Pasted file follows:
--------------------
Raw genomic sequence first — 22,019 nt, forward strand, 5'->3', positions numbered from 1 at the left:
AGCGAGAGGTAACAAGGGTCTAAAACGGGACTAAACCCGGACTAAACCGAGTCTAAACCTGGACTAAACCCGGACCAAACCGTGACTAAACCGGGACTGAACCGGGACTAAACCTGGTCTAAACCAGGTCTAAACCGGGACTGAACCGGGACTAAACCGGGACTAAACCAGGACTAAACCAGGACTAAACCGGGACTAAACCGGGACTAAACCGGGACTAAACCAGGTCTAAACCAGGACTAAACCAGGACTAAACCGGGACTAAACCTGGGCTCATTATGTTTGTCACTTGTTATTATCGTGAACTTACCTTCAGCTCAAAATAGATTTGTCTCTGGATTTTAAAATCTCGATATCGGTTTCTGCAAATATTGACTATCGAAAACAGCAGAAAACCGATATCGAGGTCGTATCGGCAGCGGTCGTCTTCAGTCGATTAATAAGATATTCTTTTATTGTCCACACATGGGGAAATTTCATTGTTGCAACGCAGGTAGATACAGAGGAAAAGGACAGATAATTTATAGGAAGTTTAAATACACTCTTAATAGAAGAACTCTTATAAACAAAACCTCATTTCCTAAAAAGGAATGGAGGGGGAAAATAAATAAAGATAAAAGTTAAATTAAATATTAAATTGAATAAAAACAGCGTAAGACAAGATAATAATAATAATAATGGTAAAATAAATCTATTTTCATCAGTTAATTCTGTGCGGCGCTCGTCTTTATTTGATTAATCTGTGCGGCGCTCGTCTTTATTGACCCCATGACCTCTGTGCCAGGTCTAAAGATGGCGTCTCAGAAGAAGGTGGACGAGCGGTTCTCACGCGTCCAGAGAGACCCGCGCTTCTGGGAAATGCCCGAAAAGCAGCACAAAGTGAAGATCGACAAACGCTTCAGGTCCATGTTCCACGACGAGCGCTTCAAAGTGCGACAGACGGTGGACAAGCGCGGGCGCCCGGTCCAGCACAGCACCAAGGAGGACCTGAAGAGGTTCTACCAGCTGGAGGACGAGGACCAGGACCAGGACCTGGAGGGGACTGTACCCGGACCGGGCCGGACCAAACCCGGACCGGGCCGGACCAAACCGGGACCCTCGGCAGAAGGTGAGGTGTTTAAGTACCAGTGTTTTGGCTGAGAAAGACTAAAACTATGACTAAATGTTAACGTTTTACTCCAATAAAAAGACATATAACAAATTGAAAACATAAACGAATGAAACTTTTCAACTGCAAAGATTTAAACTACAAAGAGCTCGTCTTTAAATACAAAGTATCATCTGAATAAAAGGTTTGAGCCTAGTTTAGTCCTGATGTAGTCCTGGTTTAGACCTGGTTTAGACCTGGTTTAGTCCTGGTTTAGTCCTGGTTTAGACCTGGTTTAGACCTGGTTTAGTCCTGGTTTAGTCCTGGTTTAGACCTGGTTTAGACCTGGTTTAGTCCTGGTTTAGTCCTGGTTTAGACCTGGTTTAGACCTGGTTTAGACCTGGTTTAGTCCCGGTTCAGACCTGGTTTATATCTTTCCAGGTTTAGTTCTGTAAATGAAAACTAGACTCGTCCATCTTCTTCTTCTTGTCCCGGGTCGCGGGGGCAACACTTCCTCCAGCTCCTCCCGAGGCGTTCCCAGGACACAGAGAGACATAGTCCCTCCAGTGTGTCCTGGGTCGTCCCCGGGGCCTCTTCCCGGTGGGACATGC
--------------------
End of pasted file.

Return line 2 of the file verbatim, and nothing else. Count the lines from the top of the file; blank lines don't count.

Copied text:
AGCGAGAGGTAACAAGGGTCTAAAACGGGACTAAACCCGGACTAAACCGAGTCTAAACCTGGACTAAACCCGGACCAAACCGTGACTAAACCGGGACTGAACCGGGACTAAACCTGGTCTAAACCAGGTCTAAACCGGGACTGAACCGGGACTAAACCGGGACTAAACCAGGACTAAACCAGGACTAAACCGGGACTAAACCGGGACTAAACCGGGACTAAACCAGGTCTAAACCAGGACTAAACCAGGACTAAACCGGGACTAAACCTGGGCTCATTATGTTTGTCACTTGTTATTATCGTGAACTTACCTTCAGCTCAAAATAGATTTGTCTCTGGATTTTAAAATCTCGATATCGGTTTCTGCAAATATTGACTATCGAAAACAGCAGAAAACCGATATCGAGGTCGTATCGGCAGCGGTCGTCTTCAGTCGATTAATAAGATATTCTTTTATTGTCCACACATGGGGAAATTTCATTGTTGCAACGCAGGTAGATACAGAGGAAAAGGACAGATAATTTATAGGAAGTTTAAATACACTCTTAATAGAAGAACTCTTATAAACAAAACCTCATTTCCTAAAAAGGAATGGAGGGGGAAAATAAATAAAGATAAAAGTTAAATTAAATATTAAATTGAATAAAAACAGCGTAAGACAAGATAATAATAATAATAATGGTAAAATAAATCTATTTTCATCAGTTAATTCTGTGCGGCGCTCGTCTTTATTTGATTAATCTGTGCGGCGCTCGTCTTTATTGACCCCATGACCTCTGTGCCAGGTCTAAAGATGGCGTCTCAGAAGAAGGTGGACGAGCGGTTCTCACGCGTCCAGAGAGACCCGCGCTTCTGGGAAATGCCCGAAAAGCAGCACAAAGTGAAGATCGACAAACGCTTCAGGTCCATGTTCCACGACGAGCGCTTCAAAGTGCGACAGACGGTGGACAAGCGCGGGCGCCCGGTCCAGCACAGCACCAAGGAGGACCTGAAGAGGTTCTACCAGCTGGAGGACGAGGACCAGGACCAGGACCTGGAGGGGACTGTACCCGGACCGGGCCGGACCAAACCCGGACCGGGCCGGACCAAACCGGGACCCTCGGCAGAAGGTGAGGTGTTTAAGTACCAGTGTTTTGGCTGAGAAAGACTAAAACTATGACTAAATGTTAACGTTTTACTCCAATAAAAAGACATATAACAAATTGAAAACATAAACGAATGAAACTTTTCAACTGCAAAGATTTAAACTACAAAGAGCTCGTCTTTAAATACAAAGTATCATCTGAATAAAAGGTTTGAGCCTAGTTTAGTCCTGATGTAGTCCTGGTTTAGACCTGGTTTAGACCTGGTTTAGTCCTGGTTTAGTCCTGGTTTAGACCTGGTTTAGACCTGGTTTAGTCCTGGTTTAGTCCTGGTTTAGACCTGGTTTAGACCTGGTTTAGTCCTGGTTTAGTCCTGGTTTAGACCTGGTTTAGACCTGGTTTAGACCTGGTTTAGTCCCGGTTCAGACCTGGTTTATATCTTTCCAGGTTTAGTTCTGTAAATGAAAACTAGACTCGTCCATCTTCTTCTTCTTGTCCCGGGTCGCGGGGGCAACACTTCCTCCAGCTCCTCCCGAGGCGTTCCCAGGACACAGAGAGACATAGTCCCTCCAGTGTGTCCTGGGTCGTCCCCGGGGCCTCTTCCCGGTGGGACATGC